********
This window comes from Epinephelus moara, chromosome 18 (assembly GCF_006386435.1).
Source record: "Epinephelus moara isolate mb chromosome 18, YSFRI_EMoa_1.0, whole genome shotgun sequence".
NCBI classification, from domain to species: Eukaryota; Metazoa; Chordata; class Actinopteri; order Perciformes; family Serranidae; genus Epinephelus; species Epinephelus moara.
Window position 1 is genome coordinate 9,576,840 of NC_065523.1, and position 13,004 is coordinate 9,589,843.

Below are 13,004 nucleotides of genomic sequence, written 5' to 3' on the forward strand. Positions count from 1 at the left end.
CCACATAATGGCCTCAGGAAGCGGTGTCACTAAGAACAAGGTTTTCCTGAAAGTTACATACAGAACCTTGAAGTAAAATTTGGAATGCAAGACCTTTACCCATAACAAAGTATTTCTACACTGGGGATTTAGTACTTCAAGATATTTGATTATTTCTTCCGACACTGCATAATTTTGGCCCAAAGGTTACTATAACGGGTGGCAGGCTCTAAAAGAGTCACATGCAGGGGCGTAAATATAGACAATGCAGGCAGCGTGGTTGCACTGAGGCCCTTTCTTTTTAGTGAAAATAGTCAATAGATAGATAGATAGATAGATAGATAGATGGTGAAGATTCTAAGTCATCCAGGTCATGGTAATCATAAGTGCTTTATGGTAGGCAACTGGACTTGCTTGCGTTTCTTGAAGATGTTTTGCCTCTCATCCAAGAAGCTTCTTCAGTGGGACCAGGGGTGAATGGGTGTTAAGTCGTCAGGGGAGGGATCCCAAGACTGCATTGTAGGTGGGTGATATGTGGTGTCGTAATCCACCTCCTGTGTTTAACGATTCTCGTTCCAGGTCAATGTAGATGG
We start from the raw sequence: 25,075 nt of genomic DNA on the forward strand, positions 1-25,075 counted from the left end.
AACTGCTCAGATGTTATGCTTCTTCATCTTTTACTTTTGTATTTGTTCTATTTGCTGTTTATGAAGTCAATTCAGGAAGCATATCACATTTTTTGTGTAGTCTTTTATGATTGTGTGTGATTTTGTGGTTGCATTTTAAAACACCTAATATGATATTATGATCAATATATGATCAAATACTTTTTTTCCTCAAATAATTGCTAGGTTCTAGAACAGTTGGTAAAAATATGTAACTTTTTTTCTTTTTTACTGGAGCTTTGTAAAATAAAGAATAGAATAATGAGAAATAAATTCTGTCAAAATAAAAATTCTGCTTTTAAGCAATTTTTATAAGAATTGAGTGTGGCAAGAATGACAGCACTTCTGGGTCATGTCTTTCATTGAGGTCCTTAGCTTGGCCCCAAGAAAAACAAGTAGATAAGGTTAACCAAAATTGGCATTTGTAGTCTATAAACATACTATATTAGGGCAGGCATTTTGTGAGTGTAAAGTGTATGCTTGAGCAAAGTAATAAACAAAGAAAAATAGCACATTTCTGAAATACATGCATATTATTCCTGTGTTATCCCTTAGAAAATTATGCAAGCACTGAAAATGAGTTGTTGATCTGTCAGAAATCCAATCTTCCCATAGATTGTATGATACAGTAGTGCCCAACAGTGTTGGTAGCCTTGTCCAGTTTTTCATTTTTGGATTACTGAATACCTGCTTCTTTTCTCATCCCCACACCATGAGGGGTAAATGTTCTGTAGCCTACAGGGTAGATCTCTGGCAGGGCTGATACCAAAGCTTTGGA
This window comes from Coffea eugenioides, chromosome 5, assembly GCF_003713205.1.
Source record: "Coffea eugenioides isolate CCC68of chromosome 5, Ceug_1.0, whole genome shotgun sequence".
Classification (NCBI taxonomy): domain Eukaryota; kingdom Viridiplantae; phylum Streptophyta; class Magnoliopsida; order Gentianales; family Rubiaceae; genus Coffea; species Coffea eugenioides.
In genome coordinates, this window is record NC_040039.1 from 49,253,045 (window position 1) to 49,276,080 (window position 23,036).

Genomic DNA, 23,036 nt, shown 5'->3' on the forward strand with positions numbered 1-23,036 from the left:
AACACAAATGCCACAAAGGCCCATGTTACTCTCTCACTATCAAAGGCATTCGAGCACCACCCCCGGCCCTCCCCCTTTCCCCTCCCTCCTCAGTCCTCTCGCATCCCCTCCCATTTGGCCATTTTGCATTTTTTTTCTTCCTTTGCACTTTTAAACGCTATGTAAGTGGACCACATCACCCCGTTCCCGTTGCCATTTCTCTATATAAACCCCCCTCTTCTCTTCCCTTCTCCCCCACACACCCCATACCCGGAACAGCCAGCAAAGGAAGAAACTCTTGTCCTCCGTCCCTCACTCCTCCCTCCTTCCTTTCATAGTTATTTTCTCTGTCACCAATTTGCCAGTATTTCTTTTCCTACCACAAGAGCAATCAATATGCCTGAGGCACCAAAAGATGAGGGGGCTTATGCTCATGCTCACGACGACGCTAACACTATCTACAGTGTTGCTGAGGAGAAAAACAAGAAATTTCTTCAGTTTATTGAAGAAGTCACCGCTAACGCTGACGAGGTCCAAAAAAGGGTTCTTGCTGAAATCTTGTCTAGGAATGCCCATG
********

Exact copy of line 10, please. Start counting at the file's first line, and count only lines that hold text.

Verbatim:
Source record: "Coffea eugenioides isolate CCC68of chromosome 5, Ceug_1.0, whole genome shotgun sequence".